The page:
And in a height of irony, I can imagine the animosity building to the point that our focus on making movies that stoke the fires of fear could actually turn out to be the catalyst for actual persecution. In other words, I can imagine that our fear of persecution could become a self-fulfilling prophecy.

Wouldn’t that make an interesting Christian film?

5) Christian films are hopefully evangelistic

Countries that have bustling, successful tourist industries convince people that when they visit, they will never want to leave.

Christian filmmakers have a similar goal with their films. If you are not a Christian, they hope that their films tells about the Christian experience so clearly that after watching you will also want to become a Christian (Christianese, give your heart to Jesus).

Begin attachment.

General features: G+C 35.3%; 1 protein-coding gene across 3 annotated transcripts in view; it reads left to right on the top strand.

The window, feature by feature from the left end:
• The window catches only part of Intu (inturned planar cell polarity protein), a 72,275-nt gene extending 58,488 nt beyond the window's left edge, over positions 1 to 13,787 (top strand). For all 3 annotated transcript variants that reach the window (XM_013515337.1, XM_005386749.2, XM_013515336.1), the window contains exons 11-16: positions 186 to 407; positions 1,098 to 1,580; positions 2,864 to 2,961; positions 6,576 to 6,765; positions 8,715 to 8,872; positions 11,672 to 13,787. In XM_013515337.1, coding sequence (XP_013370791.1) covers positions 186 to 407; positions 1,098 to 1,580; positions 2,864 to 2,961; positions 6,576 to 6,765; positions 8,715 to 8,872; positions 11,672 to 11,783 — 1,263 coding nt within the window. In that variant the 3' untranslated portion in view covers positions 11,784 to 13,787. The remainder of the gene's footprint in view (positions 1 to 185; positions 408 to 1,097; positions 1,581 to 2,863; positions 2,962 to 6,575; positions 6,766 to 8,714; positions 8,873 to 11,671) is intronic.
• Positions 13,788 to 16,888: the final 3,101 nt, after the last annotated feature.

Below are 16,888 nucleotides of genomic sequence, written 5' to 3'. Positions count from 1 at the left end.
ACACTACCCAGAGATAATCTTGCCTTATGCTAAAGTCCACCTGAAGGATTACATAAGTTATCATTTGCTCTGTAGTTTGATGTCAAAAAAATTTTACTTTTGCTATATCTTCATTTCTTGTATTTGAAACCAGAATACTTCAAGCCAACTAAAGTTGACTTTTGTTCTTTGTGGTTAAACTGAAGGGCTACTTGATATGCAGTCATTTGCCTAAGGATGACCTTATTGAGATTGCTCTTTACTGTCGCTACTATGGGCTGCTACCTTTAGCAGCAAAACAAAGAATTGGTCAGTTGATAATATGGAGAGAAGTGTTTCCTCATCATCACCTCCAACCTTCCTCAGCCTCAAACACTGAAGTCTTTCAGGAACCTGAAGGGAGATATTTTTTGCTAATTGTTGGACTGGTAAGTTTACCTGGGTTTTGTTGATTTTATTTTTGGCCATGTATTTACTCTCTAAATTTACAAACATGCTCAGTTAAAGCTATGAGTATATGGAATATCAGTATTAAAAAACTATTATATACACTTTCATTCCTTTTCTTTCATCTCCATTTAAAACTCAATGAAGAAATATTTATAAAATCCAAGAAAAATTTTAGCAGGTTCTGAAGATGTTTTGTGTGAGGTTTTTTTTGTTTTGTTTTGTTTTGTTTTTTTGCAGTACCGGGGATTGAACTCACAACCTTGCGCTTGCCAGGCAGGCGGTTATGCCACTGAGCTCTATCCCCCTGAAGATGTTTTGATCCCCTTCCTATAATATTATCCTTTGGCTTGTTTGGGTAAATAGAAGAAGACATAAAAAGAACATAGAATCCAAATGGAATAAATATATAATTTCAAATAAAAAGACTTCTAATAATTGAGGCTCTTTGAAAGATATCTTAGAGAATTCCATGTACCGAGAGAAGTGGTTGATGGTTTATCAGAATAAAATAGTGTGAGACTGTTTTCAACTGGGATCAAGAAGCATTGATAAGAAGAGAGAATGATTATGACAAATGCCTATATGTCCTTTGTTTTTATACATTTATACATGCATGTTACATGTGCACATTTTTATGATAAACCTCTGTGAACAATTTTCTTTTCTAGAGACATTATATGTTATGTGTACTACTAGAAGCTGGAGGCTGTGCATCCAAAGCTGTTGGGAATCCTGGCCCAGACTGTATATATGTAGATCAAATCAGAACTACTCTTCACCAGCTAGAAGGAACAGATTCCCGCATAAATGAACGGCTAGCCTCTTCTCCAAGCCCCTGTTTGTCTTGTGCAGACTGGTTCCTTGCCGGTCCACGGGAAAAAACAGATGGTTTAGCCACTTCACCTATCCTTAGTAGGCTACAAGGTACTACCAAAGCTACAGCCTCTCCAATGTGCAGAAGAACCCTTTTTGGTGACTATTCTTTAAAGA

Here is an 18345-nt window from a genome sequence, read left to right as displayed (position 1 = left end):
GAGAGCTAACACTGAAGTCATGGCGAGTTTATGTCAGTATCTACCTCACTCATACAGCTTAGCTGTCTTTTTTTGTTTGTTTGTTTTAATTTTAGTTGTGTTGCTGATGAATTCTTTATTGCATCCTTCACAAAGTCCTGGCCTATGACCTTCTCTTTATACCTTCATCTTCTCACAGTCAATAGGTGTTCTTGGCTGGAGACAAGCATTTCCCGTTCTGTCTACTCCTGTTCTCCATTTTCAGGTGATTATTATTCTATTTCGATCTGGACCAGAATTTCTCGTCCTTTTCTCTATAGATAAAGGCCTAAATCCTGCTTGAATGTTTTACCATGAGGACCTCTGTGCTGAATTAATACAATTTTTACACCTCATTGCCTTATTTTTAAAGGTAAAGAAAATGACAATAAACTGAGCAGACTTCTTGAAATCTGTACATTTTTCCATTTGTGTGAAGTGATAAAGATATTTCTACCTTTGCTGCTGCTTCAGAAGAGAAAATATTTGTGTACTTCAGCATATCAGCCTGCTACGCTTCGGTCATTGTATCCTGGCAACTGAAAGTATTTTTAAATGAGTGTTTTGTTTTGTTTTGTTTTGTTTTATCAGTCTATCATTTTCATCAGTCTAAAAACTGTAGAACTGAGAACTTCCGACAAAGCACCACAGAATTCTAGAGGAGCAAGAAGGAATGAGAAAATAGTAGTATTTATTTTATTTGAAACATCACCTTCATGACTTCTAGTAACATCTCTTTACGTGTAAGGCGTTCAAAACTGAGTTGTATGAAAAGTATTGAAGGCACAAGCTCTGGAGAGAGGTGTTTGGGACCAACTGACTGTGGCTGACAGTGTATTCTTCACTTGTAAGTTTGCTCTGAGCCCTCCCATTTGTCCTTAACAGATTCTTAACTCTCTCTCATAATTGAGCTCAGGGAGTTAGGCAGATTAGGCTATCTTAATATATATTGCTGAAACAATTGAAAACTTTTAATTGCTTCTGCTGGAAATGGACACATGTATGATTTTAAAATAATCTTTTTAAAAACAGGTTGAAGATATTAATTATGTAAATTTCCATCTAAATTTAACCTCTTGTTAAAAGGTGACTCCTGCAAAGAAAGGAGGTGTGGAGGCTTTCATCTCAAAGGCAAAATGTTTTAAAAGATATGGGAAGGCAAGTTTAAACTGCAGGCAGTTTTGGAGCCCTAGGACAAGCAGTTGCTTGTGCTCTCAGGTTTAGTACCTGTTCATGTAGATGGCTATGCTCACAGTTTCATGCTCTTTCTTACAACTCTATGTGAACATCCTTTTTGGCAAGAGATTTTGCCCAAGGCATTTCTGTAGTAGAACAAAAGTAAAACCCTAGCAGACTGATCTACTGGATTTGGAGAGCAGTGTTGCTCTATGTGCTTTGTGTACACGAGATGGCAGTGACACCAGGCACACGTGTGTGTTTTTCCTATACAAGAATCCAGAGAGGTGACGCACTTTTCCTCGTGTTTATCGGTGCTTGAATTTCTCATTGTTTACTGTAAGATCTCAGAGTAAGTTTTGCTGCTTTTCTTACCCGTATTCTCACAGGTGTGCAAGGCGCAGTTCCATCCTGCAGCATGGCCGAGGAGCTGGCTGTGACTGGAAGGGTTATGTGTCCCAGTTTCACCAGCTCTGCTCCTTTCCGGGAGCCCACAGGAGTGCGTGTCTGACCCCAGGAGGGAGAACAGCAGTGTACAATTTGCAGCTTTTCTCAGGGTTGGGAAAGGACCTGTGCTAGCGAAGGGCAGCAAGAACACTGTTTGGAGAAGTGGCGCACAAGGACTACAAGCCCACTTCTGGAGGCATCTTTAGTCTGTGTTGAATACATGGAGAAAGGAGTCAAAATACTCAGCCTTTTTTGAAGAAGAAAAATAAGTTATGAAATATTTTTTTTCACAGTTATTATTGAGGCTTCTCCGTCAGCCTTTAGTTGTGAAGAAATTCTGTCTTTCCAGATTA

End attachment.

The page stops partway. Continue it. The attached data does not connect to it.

“Really?” You say, befuddled. “Then why use all of the insider language that I don’t understand? Why break the traditional rules of storytelling to the point where I’m too distracted by exposition to see the value in being a Christian? Why all this talk about persecution when all I see is Christians making noise? Why does it seem less like these Christian films are trying to attract me, and more like they’re trying to push me away? Why do they make it so hard?”

I know, I know. Reaching you with our films seems more like an afterthought, and your becoming interested in Jesus as a result of our films would just be some sort of religious collateral damage.

The only thing I can say is that Christian filmmakers are working in a business. An industry. And they have to serve multiple masters, just like all filmmakers, and that affects the films that are made, no matter what the hope of the filmmaker might be.

Christian filmmakers have to please their investors, who are usually also Christians. And they are often Christians who love expository, on-the-nose, don’t-mess-around preaching. They can be less interested in artfulness and more interested in admonition. Their purpose is communication usually at the expense of craft. Their goal is to put out the Message, and the medium is simply utilitarian, like a jeep or a Swiss Army knife.